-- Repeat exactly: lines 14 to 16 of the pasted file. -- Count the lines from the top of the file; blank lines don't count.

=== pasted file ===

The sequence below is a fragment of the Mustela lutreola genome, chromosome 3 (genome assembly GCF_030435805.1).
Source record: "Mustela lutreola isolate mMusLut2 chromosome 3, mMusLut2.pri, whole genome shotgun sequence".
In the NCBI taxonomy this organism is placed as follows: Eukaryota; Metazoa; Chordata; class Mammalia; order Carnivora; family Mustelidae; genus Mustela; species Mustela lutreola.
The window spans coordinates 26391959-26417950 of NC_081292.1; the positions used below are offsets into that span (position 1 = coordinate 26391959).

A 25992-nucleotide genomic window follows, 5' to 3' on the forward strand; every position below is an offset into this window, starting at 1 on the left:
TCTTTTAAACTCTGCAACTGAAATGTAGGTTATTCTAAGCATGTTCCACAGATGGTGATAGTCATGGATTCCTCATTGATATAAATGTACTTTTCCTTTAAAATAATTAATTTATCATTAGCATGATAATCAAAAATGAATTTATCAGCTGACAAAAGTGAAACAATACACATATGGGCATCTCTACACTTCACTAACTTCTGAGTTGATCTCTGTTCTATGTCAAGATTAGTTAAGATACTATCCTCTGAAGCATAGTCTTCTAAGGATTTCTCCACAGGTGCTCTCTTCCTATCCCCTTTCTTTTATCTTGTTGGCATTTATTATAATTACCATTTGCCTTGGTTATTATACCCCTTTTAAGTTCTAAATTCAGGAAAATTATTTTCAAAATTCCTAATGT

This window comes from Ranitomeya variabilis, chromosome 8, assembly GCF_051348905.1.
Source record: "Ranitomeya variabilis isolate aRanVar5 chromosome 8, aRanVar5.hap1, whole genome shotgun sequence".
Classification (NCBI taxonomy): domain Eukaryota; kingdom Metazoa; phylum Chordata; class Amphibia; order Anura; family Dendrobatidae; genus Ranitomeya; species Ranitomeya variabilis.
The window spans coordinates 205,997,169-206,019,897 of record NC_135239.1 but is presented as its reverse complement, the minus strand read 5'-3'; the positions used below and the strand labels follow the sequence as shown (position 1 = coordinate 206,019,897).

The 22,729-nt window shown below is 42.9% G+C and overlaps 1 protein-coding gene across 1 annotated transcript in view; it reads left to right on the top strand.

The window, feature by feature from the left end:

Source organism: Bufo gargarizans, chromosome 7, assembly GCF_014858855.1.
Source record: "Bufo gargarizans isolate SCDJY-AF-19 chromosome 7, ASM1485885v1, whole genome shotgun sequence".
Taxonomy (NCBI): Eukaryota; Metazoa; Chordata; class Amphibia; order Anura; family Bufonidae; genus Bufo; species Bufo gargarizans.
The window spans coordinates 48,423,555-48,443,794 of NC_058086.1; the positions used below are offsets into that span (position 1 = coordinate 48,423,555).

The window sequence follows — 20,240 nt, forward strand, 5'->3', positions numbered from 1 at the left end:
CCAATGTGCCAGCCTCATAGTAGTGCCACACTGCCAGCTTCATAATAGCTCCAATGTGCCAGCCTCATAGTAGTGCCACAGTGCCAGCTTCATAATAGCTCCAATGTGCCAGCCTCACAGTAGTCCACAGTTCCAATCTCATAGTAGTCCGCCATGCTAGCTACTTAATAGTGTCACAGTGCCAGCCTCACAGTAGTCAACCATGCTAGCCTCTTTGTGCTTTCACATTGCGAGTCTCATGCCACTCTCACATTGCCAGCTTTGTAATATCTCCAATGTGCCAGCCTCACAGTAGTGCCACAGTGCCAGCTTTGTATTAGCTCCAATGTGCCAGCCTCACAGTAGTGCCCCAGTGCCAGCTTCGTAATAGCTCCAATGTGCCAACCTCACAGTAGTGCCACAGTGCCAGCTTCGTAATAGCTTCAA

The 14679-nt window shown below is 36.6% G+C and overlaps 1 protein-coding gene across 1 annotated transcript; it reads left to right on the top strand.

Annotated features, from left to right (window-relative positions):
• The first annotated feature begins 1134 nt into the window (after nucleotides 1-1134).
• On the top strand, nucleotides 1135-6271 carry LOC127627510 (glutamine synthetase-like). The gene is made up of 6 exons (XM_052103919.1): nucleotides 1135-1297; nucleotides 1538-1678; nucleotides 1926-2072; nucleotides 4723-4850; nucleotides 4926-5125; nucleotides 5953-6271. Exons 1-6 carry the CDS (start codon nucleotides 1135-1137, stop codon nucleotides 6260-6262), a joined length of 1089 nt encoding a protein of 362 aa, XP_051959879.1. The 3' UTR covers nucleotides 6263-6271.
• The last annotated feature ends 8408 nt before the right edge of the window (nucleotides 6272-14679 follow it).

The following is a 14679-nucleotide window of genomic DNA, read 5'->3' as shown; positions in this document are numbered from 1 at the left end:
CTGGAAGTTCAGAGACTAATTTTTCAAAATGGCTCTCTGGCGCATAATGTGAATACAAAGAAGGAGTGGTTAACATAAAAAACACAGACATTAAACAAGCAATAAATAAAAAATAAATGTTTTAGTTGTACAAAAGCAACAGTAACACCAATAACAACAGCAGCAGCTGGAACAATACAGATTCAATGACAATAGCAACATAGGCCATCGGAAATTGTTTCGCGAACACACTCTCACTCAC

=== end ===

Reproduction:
Source record: "Bufo gargarizans isolate SCDJY-AF-19 chromosome 7, ASM1485885v1, whole genome shotgun sequence".
Taxonomy (NCBI): Eukaryota; Metazoa; Chordata; class Amphibia; order Anura; family Bufonidae; genus Bufo; species Bufo gargarizans.
The window spans coordinates 48,423,555-48,443,794 of NC_058086.1; the positions used below are offsets into that span (position 1 = coordinate 48,423,555).